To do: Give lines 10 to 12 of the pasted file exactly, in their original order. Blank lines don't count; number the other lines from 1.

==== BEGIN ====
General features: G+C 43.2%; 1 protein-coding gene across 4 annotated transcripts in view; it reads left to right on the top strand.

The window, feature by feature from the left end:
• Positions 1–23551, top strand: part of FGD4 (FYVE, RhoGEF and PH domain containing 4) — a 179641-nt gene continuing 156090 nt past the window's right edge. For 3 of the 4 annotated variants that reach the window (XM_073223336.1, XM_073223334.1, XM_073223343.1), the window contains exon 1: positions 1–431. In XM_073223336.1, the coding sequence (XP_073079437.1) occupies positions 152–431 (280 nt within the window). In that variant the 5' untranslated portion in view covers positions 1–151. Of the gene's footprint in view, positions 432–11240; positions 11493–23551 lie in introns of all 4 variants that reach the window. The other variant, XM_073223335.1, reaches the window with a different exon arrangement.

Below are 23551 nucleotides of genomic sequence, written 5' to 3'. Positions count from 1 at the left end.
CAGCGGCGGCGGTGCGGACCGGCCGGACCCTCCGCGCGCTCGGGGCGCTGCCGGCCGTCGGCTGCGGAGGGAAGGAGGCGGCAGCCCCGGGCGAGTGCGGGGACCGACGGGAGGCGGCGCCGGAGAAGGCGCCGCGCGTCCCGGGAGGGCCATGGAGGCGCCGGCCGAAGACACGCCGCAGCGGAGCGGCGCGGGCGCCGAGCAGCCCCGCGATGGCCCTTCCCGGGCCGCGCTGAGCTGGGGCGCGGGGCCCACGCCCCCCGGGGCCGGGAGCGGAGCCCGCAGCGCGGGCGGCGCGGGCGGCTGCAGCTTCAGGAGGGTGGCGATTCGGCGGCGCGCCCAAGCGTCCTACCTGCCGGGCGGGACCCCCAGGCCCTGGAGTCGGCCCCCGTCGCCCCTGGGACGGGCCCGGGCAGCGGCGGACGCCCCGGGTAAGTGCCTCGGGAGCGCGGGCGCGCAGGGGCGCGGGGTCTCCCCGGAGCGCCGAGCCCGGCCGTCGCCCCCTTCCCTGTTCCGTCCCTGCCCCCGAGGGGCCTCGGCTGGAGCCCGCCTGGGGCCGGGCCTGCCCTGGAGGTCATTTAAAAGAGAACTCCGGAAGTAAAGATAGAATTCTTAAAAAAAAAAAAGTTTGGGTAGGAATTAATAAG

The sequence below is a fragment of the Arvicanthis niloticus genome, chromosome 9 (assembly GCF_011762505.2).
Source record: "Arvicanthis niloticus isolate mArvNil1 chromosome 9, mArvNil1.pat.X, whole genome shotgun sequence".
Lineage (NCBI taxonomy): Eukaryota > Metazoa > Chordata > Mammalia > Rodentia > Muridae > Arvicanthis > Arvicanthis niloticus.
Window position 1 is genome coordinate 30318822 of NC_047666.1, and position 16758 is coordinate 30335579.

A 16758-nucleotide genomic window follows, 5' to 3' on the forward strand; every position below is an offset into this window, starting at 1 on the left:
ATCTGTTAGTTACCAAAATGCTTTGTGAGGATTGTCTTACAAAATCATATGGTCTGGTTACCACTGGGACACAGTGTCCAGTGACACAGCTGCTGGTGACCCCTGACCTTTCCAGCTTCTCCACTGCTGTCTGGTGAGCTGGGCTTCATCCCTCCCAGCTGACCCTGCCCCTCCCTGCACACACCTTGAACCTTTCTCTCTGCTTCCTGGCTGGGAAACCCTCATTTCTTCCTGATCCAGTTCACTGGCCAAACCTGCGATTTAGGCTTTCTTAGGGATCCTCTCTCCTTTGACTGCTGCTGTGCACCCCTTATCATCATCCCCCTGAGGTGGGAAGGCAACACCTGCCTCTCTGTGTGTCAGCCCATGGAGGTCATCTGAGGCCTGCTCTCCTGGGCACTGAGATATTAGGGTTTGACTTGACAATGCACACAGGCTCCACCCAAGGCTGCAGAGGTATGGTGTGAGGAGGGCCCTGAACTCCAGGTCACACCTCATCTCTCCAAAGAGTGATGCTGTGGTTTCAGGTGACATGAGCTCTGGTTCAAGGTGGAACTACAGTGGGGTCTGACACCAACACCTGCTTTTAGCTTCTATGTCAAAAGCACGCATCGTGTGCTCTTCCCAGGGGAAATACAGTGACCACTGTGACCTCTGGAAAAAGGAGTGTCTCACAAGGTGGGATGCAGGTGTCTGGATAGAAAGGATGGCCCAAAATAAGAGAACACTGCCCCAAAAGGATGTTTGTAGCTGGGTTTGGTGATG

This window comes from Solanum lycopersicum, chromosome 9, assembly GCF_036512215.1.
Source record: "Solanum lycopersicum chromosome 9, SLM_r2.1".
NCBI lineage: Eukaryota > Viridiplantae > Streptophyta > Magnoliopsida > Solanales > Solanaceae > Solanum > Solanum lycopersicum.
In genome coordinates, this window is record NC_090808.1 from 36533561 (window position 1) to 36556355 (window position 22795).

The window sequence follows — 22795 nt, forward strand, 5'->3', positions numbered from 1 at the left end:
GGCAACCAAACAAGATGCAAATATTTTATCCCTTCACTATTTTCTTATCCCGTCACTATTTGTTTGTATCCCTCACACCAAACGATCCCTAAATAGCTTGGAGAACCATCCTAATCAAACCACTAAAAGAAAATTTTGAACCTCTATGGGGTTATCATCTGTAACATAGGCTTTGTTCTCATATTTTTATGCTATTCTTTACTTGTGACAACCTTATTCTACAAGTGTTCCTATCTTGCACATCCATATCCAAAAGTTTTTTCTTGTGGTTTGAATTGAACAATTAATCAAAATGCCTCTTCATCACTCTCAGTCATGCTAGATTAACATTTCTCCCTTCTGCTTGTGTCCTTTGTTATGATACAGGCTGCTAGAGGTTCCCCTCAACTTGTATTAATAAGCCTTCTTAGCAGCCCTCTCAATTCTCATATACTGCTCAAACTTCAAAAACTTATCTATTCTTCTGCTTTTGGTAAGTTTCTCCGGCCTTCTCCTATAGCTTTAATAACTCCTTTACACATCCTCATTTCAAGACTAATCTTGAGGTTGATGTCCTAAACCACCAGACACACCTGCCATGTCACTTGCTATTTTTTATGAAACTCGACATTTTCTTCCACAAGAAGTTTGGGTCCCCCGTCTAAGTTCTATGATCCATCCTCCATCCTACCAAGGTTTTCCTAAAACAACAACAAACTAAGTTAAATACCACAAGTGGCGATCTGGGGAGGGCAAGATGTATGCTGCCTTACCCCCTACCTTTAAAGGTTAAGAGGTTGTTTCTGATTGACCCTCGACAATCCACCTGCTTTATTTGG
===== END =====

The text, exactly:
A 16758-nucleotide genomic window follows, 5' to 3' on the forward strand; every position below is an offset into this window, starting at 1 on the left:
ATCTGTTAGTTACCAAAATGCTTTGTGAGGATTGTCTTACAAAATCATATGGTCTGGTTACCACTGGGACACAGTGTCCAGTGACACAGCTGCTGGTGACCCCTGACCTTTCCAGCTTCTCCACTGCTGTCTGGTGAGCTGGGCTTCATCCCTCCCAGCTGACCCTGCCCCTCCCTGCACACACCTTGAACCTTTCTCTCTGCTTCCTGGCTGGGAAACCCTCATTTCTTCCTGATCCAGTTCACTGGCCAAACCTGCGATTTAGGCTTTCTTAGGGATCCTCTCTCCTTTGACTGCTGCTGTGCACCCCTTATCATCATCCCCCTGAGGTGGGAAGGCAACACCTGCCTCTCTGTGTGTCAGCCCATGGAGGTCATCTGAGGCCTGCTCTCCTGGGCACTGAGATATTAGGGTTTGACTTGACAATGCACACAGGCTCCACCCAAGGCTGCAGAGGTATGGTGTGAGGAGGGCCCTGAACTCCAGGTCACACCTCATCTCTCCAAAGAGTGATGCTGTGGTTTCAGGTGACATGAGCTCTGGTTCAAGGTGGAACTACAGTGGGGTCTGACACCAACACCTGCTTTTAGCTTCTATGTCAAAAGCACGCATCGTGTGCTCTTCCCAGGGGAAATACAGTGACCACTGTGACCTCTGGAAAAAGGAGTGTCTCACAAGGTGGGATGCAGGTGTCTGGATAGAAAGGATGGCCCAAAATAAGAGAACACTGCCCCAAAAGGATGTTTGTAGCTGGGTTTGGTGATG

This window comes from Solanum lycopersicum, chromosome 9, assembly GCF_036512215.1.